Saturday, January 7, 2017

Why setting out to automate tests is a bad idea

On Thursday at work, a colleague was doing a presentation I had invited, on how they've been automating their tests. Organizing sharing sessions comes naturally, both from me being curious and knowing where to find all the best stories, but also from creating an atmosphere of sharing and learning.

As his story is starting, he tells us he needs to explain a few things first. He spends maybe 30 seconds on explaining why finding a way to automate was so needed (malware evolves fast and when you're responding to something like that, you will need to evolve fast too). But then, he spends 20 minutes talking about things most people in the room, identifying as quality engineers, have never done. He speaks of recognizing problems with being able to test, and finding the best possible programmatic solution.

He talked on how they introduced blue-red deployments within the product (without even knowing it was a thing outside windows client software) and how that solved all sorts of problems with files being locked. He shared how they changed, bit by bit, the technical designs so that the whole installation is rebootless because it was just hard to automate stuff that would need to continue after reboot. Example by example, his story emerges: to automate testing, they needed to fix testability. And that just adding tests when you have big problems that are hard to go around when you can change the product makes little sense.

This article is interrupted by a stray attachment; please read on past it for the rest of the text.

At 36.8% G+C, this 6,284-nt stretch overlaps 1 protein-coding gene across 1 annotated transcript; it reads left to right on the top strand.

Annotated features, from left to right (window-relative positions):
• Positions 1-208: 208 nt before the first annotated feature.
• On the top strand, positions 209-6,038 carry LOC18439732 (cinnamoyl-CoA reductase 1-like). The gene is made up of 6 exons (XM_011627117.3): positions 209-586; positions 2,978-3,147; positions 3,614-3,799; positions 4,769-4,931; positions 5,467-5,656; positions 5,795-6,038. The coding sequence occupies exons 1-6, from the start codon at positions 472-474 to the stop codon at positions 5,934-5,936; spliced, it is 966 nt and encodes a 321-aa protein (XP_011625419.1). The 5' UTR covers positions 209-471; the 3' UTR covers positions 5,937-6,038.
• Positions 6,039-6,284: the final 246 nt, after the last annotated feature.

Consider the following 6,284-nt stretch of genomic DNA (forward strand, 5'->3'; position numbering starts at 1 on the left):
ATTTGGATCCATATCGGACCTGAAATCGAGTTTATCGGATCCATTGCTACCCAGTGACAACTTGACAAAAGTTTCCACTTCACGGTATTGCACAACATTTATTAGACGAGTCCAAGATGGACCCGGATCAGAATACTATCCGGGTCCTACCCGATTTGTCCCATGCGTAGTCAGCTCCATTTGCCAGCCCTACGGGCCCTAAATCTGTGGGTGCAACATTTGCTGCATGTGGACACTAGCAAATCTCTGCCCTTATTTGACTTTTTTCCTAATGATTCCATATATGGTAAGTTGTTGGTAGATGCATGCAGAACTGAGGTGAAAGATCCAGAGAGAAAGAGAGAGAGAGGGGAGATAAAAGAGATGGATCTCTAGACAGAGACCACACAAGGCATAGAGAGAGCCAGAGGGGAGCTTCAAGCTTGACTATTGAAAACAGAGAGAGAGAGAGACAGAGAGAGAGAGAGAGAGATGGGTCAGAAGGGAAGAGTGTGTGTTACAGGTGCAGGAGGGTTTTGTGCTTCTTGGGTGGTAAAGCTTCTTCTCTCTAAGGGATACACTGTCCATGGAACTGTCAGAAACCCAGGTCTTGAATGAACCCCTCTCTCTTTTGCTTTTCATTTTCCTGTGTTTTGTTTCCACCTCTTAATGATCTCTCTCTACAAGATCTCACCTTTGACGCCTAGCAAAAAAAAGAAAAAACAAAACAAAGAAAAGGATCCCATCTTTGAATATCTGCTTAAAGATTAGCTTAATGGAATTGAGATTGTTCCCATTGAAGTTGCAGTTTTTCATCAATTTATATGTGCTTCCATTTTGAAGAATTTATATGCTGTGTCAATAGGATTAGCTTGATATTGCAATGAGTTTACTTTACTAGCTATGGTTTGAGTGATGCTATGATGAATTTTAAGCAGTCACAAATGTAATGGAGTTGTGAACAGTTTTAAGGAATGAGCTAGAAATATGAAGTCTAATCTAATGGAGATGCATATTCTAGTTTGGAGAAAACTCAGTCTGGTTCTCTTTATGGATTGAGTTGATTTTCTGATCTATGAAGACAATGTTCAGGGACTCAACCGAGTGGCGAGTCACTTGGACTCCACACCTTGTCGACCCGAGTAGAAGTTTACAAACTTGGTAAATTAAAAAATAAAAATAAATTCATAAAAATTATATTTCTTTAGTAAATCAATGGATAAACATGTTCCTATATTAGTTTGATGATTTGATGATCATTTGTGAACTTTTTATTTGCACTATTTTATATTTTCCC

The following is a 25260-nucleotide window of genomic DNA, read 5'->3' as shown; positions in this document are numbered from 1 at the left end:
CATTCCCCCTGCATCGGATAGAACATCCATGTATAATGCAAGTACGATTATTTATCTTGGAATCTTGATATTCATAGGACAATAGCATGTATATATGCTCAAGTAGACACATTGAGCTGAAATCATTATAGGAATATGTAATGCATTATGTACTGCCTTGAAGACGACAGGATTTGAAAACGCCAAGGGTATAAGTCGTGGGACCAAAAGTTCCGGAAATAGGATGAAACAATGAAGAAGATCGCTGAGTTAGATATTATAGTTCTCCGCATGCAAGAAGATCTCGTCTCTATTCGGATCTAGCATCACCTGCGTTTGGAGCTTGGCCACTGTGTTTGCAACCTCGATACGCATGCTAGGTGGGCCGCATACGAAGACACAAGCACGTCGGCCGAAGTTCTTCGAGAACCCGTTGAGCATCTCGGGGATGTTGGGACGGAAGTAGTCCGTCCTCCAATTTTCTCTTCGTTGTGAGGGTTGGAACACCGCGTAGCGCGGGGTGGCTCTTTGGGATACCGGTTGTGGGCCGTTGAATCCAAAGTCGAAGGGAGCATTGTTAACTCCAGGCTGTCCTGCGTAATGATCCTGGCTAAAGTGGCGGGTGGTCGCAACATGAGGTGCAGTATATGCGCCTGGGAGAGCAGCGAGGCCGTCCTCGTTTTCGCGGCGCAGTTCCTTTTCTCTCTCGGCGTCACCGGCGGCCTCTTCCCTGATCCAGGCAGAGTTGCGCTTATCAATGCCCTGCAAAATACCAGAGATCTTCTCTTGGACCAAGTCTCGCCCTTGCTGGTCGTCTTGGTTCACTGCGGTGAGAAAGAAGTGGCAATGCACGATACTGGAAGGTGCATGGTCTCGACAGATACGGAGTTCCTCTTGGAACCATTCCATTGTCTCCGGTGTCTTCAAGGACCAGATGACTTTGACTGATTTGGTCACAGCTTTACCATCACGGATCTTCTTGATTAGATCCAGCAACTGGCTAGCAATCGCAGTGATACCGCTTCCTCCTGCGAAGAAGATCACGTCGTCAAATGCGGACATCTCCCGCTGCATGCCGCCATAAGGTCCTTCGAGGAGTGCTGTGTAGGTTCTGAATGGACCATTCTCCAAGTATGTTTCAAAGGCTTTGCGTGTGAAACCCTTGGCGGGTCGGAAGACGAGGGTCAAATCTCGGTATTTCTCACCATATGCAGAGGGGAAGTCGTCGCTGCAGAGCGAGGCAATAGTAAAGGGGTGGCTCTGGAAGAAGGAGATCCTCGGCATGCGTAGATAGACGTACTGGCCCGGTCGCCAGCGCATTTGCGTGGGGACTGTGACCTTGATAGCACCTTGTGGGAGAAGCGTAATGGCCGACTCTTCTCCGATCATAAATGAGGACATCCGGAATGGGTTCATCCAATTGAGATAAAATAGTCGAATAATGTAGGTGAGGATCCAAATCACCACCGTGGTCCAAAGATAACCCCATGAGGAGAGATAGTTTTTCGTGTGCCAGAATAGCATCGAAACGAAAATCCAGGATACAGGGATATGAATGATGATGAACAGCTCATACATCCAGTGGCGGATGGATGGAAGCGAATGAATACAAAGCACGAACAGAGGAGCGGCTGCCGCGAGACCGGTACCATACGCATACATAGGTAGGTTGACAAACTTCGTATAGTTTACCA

The story makes it clear: to be effective in this style of testing, you should be able to program outside of the tests you're programming, and if you can't, team up with someone who can. Without the view of solving problems programmatically where they make the most sense (design vs. tests), you would be on a path to difficulties.

For a room for of test automators who barely look into the application code, his message may have been intimidating. Setting out to automate test (as in this is what I want to test, designs don't change) is often an invitation to trouble.

Make it first simple to test, then a simple test to test it. The first is much harder. And I find that most of the repurposed manual testers becoming test automators without caring for product structures to make "manual" testing easier are hitting this trap harder than exploratory testers who have been working with the friends with pickup trucks (programmers) all along.